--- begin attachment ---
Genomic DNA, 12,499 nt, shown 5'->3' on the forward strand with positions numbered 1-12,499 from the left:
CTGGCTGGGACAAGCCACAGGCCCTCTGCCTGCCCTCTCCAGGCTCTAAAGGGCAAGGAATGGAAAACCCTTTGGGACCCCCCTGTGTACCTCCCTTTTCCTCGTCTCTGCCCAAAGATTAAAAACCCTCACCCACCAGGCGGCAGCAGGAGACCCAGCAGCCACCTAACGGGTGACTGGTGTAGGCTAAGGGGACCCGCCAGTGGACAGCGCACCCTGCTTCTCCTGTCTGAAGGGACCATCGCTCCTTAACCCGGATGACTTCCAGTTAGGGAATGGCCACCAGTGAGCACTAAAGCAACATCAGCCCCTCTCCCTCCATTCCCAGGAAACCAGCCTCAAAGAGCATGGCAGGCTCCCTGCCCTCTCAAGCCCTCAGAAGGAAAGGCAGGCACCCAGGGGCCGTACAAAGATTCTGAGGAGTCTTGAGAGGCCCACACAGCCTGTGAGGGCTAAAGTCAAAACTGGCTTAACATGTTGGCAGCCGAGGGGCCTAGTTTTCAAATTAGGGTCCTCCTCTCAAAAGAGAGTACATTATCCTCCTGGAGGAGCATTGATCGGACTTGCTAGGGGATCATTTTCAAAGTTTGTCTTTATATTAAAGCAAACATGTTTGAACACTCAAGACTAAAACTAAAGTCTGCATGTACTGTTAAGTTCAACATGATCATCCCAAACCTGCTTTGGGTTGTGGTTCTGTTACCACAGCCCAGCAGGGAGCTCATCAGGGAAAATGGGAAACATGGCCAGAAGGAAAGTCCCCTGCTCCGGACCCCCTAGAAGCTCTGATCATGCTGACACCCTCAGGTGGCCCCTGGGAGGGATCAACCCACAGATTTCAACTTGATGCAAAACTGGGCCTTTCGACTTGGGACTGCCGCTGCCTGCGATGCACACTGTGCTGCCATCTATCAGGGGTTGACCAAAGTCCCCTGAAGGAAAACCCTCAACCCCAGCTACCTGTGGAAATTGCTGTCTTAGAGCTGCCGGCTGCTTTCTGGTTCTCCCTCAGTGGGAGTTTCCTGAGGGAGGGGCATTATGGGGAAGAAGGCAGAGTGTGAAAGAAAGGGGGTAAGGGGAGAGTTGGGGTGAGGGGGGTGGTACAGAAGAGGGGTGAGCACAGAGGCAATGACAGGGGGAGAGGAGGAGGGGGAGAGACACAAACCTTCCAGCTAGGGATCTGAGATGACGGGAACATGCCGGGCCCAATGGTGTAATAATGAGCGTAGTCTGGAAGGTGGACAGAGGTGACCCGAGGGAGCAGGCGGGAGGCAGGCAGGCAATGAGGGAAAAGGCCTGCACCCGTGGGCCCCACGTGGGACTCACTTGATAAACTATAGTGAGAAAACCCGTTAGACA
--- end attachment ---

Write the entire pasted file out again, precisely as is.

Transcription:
Genomic DNA, 12,499 nt, shown 5'->3' on the forward strand with positions numbered 1-12,499 from the left:
CTGGCTGGGACAAGCCACAGGCCCTCTGCCTGCCCTCTCCAGGCTCTAAAGGGCAAGGAATGGAAAACCCTTTGGGACCCCCCTGTGTACCTCCCTTTTCCTCGTCTCTGCCCAAAGATTAAAAACCCTCACCCACCAGGCGGCAGCAGGAGACCCAGCAGCCACCTAACGGGTGACTGGTGTAGGCTAAGGGGACCCGCCAGTGGACAGCGCACCCTGCTTCTCCTGTCTGAAGGGACCATCGCTCCTTAACCCGGATGACTTCCAGTTAGGGAATGGCCACCAGTGAGCACTAAAGCAACATCAGCCCCTCTCCCTCCATTCCCAGGAAACCAGCCTCAAAGAGCATGGCAGGCTCCCTGCCCTCTCAAGCCCTCAGAAGGAAAGGCAGGCACCCAGGGGCCGTACAAAGATTCTGAGGAGTCTTGAGAGGCCCACACAGCCTGTGAGGGCTAAAGTCAAAACTGGCTTAACATGTTGGCAGCCGAGGGGCCTAGTTTTCAAATTAGGGTCCTCCTCTCAAAAGAGAGTACATTATCCTCCTGGAGGAGCATTGATCGGACTTGCTAGGGGATCATTTTCAAAGTTTGTCTTTATATTAAAGCAAACATGTTTGAACACTCAAGACTAAAACTAAAGTCTGCATGTACTGTTAAGTTCAACATGATCATCCCAAACCTGCTTTGGGTTGTGGTTCTGTTACCACAGCCCAGCAGGGAGCTCATCAGGGAAAATGGGAAACATGGCCAGAAGGAAAGTCCCCTGCTCCGGACCCCCTAGAAGCTCTGATCATGCTGACACCCTCAGGTGGCCCCTGGGAGGGATCAACCCACAGATTTCAACTTGATGCAAAACTGGGCCTTTCGACTTGGGACTGCCGCTGCCTGCGATGCACACTGTGCTGCCATCTATCAGGGGTTGACCAAAGTCCCCTGAAGGAAAACCCTCAACCCCAGCTACCTGTGGAAATTGCTGTCTTAGAGCTGCCGGCTGCTTTCTGGTTCTCCCTCAGTGGGAGTTTCCTGAGGGAGGGGCATTATGGGGAAGAAGGCAGAGTGTGAAAGAAAGGGGGTAAGGGGAGAGTTGGGGTGAGGGGGGTGGTACAGAAGAGGGGTGAGCACAGAGGCAATGACAGGGGGAGAGGAGGAGGGGGAGAGACACAAACCTTCCAGCTAGGGATCTGAGATGACGGGAACATGCCGGGCCCAATGGTGTAATAATGAGCGTAGTCTGGAAGGTGGACAGAGGTGACCCGAGGGAGCAGGCGGGAGGCAGGCAGGCAATGAGGGAAAAGGCCTGCACCCGTGGGCCCCACGTGGGACTCACTTGATAAACTATAGTGAGAAAACCCGTTAGACA